Okay. And then just on the growth side, a little more specifically, where are you in terms of the regulatory approvals for Ballast Water and on the IMO and Coast Guard? How are you thinking about that product on the approval path [indiscernible]?

H. Lawrence Culp

Well, a little like other regulatory approvals, the -- while the strategic intent and the spend level is unchanged, the time frame there relative to our certifications is a bit more unpredictable, Steve. But clearly, the internal testing that we've talked about at Trojan is underway. I think we're hopeful that some of that, the validation work in essence is completed here in the first half of 2013. We did get our first installation late last year. Pleased with that. But it's been a bit unpredictable, which is why we really haven't laid in a lot in terms of '13 contribution at Trojan from Ballast Water.

Operator

Next, Ross Muken with ISI Group.

Ross Muken - ISI Group Inc., Research Division

Can you talk about maybe some of the new product momentum you're seeing in some of the key businesses, whether it's on the Life Science side or also in the T&M business?

H. Lawrence Culp

Ross, I'm sorry, I didn't catch the first part of your question. Could you please...

Ross Muken - ISI Group Inc., Research Division

Sorry, new product momentum, new launches, sort of key things to look out for over the course of the year in terms of contributing to growth sort of outside, just the macro.

H. Lawrence Culp

Yes. I think we, again, are clearly in Life Sciences, particularly in a very strong new product position. I think at SCIEX with the 4500, the 6500 you're seeing strong traction, that's something to watch. That's not a 1-quarter dynamic. I think similarly at Leica Micro, we're in a good place. The SP8 will continue to be an important growth driver for us as we ramp there, and that's really the way I would think about Life Sciences. Again, Diagnostics, as you well know, is a little bit tougher to turn. But I think as we ramp the AU series, the new clinical chem family at Beckman, we're going to be in particularly good shape. And as you go to the shows this spring, ASMS and the like, I think you're going to see SCIEX, Leica, Beckman all continue to launch really a steady bucket of new product introductions. I think in T&M, again, I think at Fluke, particularly in thermography, we're encouraged by the early response to this new visual thermometer. There are other products that we plan to get out in '13, really in the back of the -- some of the technology that was brought in last year. I think in T&M, particularly on the scope side, we're in a good place. We've talked about some of the awards that we've seen with the launches that are still due to ramp through the course of 2012, and there's more to come in that regard. Clearly, innovation is important in both of those segments. We'll continue to invest in R&D, spend a lot of time deploying the DBS tools to accelerate those product launches and drive as much commercialization success as we can.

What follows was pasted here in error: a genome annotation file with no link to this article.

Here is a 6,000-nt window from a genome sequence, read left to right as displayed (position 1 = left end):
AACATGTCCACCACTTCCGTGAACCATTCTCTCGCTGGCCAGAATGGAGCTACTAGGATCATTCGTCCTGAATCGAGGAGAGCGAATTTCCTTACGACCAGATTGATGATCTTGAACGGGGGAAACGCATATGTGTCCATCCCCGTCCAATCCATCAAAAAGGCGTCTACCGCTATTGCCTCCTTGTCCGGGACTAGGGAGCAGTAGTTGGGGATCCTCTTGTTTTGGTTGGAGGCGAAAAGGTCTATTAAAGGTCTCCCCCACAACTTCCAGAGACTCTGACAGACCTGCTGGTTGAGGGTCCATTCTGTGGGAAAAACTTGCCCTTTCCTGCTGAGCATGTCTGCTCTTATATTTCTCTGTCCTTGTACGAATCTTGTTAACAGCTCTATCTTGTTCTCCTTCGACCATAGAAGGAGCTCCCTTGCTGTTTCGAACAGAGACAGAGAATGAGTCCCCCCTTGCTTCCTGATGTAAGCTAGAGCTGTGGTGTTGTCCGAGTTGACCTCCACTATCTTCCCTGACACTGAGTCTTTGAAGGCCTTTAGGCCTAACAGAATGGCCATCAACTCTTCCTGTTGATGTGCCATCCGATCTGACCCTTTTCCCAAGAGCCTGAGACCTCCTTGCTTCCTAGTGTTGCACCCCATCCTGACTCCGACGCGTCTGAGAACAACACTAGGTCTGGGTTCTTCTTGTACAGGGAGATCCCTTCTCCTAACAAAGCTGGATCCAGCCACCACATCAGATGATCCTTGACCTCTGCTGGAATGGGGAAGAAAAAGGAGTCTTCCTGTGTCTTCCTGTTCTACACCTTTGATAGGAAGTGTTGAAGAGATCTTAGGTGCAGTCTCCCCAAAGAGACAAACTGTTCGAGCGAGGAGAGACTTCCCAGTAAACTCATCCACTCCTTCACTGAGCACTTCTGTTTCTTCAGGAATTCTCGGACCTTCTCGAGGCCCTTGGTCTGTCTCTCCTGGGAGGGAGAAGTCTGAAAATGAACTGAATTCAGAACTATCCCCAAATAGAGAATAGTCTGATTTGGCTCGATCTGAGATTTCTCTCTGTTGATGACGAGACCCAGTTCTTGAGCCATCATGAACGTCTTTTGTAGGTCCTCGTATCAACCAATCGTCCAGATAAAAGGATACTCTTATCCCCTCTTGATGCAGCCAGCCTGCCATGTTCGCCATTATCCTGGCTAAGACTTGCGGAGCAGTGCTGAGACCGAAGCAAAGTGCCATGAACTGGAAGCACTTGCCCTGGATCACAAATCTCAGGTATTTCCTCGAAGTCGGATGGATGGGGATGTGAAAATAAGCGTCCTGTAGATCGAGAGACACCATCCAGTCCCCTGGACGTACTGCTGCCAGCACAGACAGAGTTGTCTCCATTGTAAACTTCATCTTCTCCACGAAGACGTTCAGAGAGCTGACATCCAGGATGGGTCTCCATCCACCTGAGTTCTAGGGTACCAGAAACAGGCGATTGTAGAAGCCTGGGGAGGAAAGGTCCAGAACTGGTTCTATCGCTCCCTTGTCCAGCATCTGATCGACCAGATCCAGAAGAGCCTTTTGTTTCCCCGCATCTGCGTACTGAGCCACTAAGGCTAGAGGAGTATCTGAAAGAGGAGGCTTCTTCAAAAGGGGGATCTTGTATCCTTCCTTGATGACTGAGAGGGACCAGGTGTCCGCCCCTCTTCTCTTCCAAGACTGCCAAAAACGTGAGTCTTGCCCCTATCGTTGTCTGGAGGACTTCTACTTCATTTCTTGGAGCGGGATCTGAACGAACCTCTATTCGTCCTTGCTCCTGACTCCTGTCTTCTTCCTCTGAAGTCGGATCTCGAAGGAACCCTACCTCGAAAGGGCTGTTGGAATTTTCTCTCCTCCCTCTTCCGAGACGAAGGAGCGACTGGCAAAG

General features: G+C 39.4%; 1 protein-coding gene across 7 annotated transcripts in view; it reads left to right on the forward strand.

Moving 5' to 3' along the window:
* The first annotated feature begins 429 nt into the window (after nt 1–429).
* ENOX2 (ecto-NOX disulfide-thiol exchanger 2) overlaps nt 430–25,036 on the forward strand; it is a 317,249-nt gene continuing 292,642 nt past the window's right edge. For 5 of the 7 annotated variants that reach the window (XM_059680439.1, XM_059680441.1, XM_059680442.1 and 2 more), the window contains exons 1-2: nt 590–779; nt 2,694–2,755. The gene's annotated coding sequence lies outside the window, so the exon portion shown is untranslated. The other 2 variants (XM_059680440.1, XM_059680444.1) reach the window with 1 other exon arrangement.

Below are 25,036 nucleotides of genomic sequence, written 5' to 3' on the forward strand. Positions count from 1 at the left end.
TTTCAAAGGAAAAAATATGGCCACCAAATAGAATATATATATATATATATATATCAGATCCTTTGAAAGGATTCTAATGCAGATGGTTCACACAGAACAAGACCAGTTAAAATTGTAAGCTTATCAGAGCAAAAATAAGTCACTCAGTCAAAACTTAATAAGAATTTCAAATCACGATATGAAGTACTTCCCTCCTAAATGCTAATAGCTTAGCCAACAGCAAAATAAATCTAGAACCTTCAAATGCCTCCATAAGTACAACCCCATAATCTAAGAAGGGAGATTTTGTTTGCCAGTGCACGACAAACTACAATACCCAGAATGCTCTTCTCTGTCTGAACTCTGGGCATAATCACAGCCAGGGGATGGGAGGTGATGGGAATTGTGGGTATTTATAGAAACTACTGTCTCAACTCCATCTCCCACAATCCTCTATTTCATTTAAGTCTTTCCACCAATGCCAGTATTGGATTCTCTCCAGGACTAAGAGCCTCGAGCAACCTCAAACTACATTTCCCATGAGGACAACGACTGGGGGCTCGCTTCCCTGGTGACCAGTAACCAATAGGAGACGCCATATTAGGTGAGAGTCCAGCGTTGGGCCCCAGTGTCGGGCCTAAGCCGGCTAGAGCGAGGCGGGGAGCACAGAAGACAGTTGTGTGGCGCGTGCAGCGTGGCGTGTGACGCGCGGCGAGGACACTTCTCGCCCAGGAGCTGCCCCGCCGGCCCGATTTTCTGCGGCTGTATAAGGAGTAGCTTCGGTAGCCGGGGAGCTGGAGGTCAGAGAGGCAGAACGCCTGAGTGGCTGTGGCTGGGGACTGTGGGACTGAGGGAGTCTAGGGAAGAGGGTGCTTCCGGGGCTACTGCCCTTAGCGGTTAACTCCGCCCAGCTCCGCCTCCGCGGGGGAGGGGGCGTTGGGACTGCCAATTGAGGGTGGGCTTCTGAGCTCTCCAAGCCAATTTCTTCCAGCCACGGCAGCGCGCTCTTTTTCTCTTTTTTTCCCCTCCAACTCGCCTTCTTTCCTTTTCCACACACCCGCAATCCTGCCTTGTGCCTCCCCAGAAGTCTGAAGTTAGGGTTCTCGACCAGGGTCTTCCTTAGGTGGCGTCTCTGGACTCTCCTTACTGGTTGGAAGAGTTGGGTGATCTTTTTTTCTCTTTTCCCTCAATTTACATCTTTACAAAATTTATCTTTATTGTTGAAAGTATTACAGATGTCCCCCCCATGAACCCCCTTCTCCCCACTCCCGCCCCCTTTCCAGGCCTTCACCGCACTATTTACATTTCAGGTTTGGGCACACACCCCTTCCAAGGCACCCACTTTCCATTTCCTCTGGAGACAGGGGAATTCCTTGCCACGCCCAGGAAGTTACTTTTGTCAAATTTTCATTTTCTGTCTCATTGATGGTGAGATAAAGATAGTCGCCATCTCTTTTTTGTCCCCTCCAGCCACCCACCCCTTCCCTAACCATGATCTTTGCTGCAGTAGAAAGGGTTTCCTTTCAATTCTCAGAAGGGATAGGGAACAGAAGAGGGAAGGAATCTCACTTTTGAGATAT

Ross Muken - ISI Group Inc., Research Division

And -- great. Maybe just one other quick one. So I'm looking at sort of indication on the stock this morning. It's off a couple bucks. I'm looking at my inbox. People are obviously talking about sort of the guidance commentary, and I think in general, it's very consistent with what you talked about at JPMorgan not long ago. I mean, as we think about sort of the progression over the year, really, is it just sort of we're early in the year, sort of a function of we're just starting to maybe turn a bit on the cycle, and we're not sure where we are. I mean, what are you looking for on either the macro front or just within the business in terms of getting more comfortable and maybe a more constructive outlook in terms of core growth in the business for the year?

H. Lawrence Culp